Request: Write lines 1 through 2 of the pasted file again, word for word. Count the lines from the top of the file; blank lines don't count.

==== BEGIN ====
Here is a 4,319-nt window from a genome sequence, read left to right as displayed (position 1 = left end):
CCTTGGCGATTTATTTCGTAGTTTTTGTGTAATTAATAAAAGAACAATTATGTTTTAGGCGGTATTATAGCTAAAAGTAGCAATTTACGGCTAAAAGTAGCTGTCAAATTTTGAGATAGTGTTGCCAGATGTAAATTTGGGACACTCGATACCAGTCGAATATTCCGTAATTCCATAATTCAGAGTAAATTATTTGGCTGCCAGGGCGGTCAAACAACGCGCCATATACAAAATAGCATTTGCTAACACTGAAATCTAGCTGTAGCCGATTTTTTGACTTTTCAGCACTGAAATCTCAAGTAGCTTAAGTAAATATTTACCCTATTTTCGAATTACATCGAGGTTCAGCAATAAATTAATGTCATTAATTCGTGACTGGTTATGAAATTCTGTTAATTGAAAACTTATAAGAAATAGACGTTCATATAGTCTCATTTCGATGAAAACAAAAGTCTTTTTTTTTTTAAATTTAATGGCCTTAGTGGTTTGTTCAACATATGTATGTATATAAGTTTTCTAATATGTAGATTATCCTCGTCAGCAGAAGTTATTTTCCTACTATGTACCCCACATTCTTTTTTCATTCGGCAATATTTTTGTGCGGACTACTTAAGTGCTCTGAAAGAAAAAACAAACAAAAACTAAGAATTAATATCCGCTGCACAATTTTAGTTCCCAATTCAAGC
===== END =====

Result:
Here is a 4,319-nt window from a genome sequence, read left to right as displayed (position 1 = left end):
CCTTGGCGATTTATTTCGTAGTTTTTGTGTAATTAATAAAAGAACAATTATGTTTTAGGCGGTATTATAGCTAAAAGTAGCAATTTACGGCTAAAAGTAGCTGTCAAATTTTGAGATAGTGTTGCCAGATGTAAATTTGGGACACTCGATACCAGTCGAATATTCCGTAATTCCATAATTCAGAGTAAATTATTTGGCTGCCAGGGCGGTCAAACAACGCGCCATATACAAAATAGCATTTGCTAACACTGAAATCTAGCTGTAGCCGATTTTTTGACTTTTCAGCACTGAAATCTCAAGTAGCTTAAGTAAATATTTACCCTATTTTCGAATTACATCGAGGTTCAGCAATAAATTAATGTCATTAATTCGTGACTGGTTATGAAATTCTGTTAATTGAAAACTTATAAGAAATAGACGTTCATATAGTCTCATTTCGATGAAAACAAAAGTCTTTTTTTTTTTAAATTTAATGGCCTTAGTGGTTTGTTCAACATATGTATGTATATAAGTTTTCTAATATGTAGATTATCCTCGTCAGCAGAAGTTATTTTCCTACTATGTACCCCACATTCTTTTTTCATTCGGCAATATTTTTGTGCGGACTACTTAAGTGCTCTGAAAGAAAAAACAAACAAAAACTAAGAATTAATATCCGCTGCACAATTTTAGTTCCCAATTCAAGC